Showing 1 - 10 of 18 posts found matching keyword: religion

UGA football legend (and gameshow-host Donald Trump's best "see-I'm-not-racist-I-have-a-black-friend" friend) Herschel Walker won the Georgia Republican party primary for U.S. Senate with over 801,000 votes (68%). He literally won every single county in the state. He trounced his closest opponent, Gary Black (13%), who has been the state Agriculture Commissioner for the past 11 years! If I was writing headlines, this would read: Football Culture Trumps Agriculture.*

Now Walker will head into the general election to face sitting senator Raphael Warnock. So far Walker — who it should be noted has a net worth upwards of $29 million yet has sent me, a UGA football season ticket holder, at least 7 letters asking for campaign contributions — has refused to describe any specifics of his platform (other than "Teamwork good" and "Democrats evil") or debate any of his Republican rivals, instead relying purely on the goodwill garnered in college in the 1980s. And it's easy to see why he's so reluctant to speak up. When asked on friendly Fox News what he would do to prevent future mass murder of elementary school students like the 19 who died this week in Texas — Walker's home state for the past decade, right up until he decided to run for Senator of Georgia — he said this:

You know, Cain killed Abel and that's a problem that we have. And I said what we need to do is look into how we can stop those things. You know, you talked about doing a disinformation. What about getting a department that can look at young men/women that's looking at their social media. What about doing that? Looking into things like that? And we can stop that that way.

Yes, poor Abel would still be alive today if Adam had only kept his eyes on TikTok instead of Eve's fig leaf.

Besides, Cain killed Abel with a rock, the Daniel Defense DDM4® V7® AR15 with Improved Flash Suppressor rifle of its day. No one would ever try to ban rocks, so why would you want to ban 30-round magazine automatic rifles? (According to Christian dogma, the rock was given to Cain by The Devil, which I'm sure Walker would insist in no way reflects on for-profit gun manufacturers selling military-designed long guns to 18-year-old civilians.)

Sadly, I think there's every chance that bible-thumping, gun lobby-supporting, social media-spying Walker will win a seat in the U.S. Senate on nostalgic name recognition alone. And if that is the case, Georgians will be getting exactly the representation in government they deserve. That's democracy in action, folks!

* While Trump did indeed endorse Walker, it's not like Black wasn't trying his damnedest to earn his evil overlord's favor too, including refusing to admit that Biden is the lawfully elected president of the United States. Trump's endorsement in this race means far less than Walker's 82 touchdowns as a Georgia Bulldog.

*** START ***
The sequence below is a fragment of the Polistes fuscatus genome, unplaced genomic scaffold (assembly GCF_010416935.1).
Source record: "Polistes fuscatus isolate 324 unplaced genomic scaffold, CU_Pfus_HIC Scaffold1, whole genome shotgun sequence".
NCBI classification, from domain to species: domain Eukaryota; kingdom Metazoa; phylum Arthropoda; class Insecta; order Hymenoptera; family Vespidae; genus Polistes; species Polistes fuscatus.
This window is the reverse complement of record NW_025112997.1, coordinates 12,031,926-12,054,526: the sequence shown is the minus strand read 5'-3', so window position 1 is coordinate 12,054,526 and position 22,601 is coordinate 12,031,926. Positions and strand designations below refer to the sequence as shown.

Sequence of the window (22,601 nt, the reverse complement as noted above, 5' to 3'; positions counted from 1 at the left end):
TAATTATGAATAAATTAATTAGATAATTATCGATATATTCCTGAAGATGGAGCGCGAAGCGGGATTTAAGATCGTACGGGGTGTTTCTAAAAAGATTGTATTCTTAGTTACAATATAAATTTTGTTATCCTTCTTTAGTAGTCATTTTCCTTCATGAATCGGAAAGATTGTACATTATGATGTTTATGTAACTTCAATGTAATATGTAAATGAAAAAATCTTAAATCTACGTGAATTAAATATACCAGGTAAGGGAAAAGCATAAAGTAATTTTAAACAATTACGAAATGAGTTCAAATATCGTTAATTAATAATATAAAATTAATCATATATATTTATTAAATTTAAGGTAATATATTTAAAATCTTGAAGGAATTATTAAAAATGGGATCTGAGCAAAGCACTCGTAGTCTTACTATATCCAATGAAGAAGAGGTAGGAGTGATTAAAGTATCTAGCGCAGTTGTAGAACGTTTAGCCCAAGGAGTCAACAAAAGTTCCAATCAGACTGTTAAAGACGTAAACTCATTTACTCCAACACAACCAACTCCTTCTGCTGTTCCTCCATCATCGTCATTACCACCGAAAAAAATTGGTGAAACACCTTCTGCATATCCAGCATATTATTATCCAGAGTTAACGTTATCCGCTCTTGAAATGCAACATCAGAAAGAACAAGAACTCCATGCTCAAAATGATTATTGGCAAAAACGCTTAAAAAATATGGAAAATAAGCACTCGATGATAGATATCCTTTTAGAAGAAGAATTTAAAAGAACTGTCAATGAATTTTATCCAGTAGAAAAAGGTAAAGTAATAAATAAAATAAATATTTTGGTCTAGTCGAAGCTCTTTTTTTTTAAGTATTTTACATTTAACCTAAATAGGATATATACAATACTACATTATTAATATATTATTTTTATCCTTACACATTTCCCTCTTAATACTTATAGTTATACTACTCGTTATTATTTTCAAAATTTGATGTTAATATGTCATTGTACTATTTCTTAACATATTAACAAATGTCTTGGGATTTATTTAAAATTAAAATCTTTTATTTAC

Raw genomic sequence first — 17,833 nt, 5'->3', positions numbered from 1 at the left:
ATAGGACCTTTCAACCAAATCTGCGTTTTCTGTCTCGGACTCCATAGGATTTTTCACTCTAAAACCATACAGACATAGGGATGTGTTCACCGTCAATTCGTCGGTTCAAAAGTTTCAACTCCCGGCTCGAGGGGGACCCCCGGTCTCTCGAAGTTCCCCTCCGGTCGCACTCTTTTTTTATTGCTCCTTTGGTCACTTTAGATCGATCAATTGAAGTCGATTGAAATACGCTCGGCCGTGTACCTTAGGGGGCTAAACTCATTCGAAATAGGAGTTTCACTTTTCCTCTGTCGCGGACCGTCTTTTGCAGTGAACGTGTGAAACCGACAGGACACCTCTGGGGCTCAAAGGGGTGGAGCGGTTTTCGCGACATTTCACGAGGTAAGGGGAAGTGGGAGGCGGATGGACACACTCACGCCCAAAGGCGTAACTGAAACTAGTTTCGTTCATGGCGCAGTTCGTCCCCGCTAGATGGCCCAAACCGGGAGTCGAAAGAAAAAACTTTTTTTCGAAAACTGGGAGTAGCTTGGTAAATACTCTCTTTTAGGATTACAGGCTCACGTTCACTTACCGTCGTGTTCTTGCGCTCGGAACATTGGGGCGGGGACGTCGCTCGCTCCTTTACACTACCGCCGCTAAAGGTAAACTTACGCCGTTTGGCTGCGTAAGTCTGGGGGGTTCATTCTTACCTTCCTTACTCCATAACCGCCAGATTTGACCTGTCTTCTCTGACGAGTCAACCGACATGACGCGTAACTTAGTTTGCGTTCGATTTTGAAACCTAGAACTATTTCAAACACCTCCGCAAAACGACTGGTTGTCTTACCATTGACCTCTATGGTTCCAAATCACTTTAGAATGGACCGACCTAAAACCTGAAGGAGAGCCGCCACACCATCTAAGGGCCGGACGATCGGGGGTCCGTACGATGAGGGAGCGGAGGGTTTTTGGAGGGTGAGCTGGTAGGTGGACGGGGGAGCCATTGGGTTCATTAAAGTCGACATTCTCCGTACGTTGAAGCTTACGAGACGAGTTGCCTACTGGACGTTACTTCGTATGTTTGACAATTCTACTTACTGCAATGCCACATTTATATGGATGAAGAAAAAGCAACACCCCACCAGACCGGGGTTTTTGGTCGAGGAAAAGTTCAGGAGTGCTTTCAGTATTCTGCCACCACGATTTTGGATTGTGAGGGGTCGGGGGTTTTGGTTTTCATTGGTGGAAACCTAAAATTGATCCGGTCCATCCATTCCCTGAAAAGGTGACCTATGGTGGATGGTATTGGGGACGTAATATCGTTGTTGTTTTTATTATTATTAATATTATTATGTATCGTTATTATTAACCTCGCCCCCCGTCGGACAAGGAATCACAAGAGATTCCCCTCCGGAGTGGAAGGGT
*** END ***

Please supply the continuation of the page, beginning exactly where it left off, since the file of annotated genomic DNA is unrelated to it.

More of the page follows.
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I tell you something else I heard, and I think about this, because at one time science said, man came from apes. Did it not? If that is true, why are there still apes? Think about it.

— Hershel Walker, March 13, 2022

The ex-bobsledder has a point. Who needs apes anymore? Mankind is way better at swinging in trees and foraging for insects than those other primates. God only keeps apes around so humans will have something to laugh at in zoos. Stupid monkeys!

Well, I'm sold. Anyone who can manage thoughts that deep is certainly qualified to be a U.S. Senator.

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Now Thomas, one of the twelve, called the Twin, was not with them when Jesus came. So the other disciples told him, "We have seen the Lord." But he said to them, "Unless I see in his hands the mark of the nails, and place my finger into the mark of the nails, and place my hand into his side, I will never believe."

Eight days later, his disciples were inside again, and Thomas was with them. Although the doors were locked, Jesus came and stood among them and said, "Peace be with you." Then he said to Thomas, "Put your finger here, and see my hands; and put out your hand, and place it in my side. Do not disbelieve, but believe." Thomas answered him, "Hey, wait. This is just makeup." Jesus said to him, "April Fools!"

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Tuesday night, I went to the fabulous Fox Theater and watched the The Book of Mormon. I had been holding out for a movie, but I couldn't turn this opportunity down when it came. As The Guy Who Hates Everything, I was determined not to be entertained. My resolve failed halfway through the opening number, "Hello."

It's no great surprise that a Trey Parker and Matt Stone venture is both offensively irreverent and hysterically funny, but I expected that the best jokes in The Book of Mormon would be retreads from their earlier skewering of the Mormon religion in South Park episodes. Full credit to the genius of Parker/Stone: they've found a lot to things laugh at in the Church of Jesus Christ of Latter-day Saints.

Once again, I found myself in awe of Parker & Stone's ability to tell a great joke. They start with a topic that should be toxic, have someone make a reasonable reaction to the uncomfortable situation, then knock it down with a left-field punchline that is simultaneously rude and hysterical. I wish I could make people laugh as hard as they can make me laugh. But then I guess I'd be the multi-millionaire Tony Award winner and not some schlub with a blog.

My favorite part of the play was the performance of "Turn It Off," in which a dutiful Mormon missionary provides instructions in denying your own homosexuality. It's a catchy little number that says nothing about my own sexual preferences. Really. I just like musical theater. Ahem.

So if you like South Park: Bigger, Longer, Uncut or Team America (fuck yeah!), make it a point to see The Book of Mormon. I still hope that they turn it into a movie; I'd like to watch it again and again.

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The BBC has reported that a man was killed last week by the collapse of a 100-ft tall crucifix near Cevo, Italy. The crucifix was erected in honor of Pope John Paul II, canonized last Sunday.

Now read the following line — excerpted directly from the BBC report — with a British accent while trying to keep a straight face:

It is not the first death caused by a falling crucifix in Italy.

Is that irony? Metaphor? Sedition? Tragedy plus time may equal comedy, but it sure helps to have a snarky copywriter.

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Three things I learned from the internet:

Lesson 1: Sea-Monkeys® support hate. Harold von Braunhut, the man who in 1957 began marketing brine shrimp -- specifically a patented hybrid involving Artemia salina, used his fortune to support the Aryan Nation. This despite the fact that von Braunhut was born an ethnic Jew. Note: other than Sea-Monkeys, von Braunhut literally holds patents for, among other things, X-Ray Cameras and an aquarium watch. ("A wearer of such a timepiece is then able to contemporaneously tell time and enjoy watching the aquatic pets." Thank you, Google Patents!)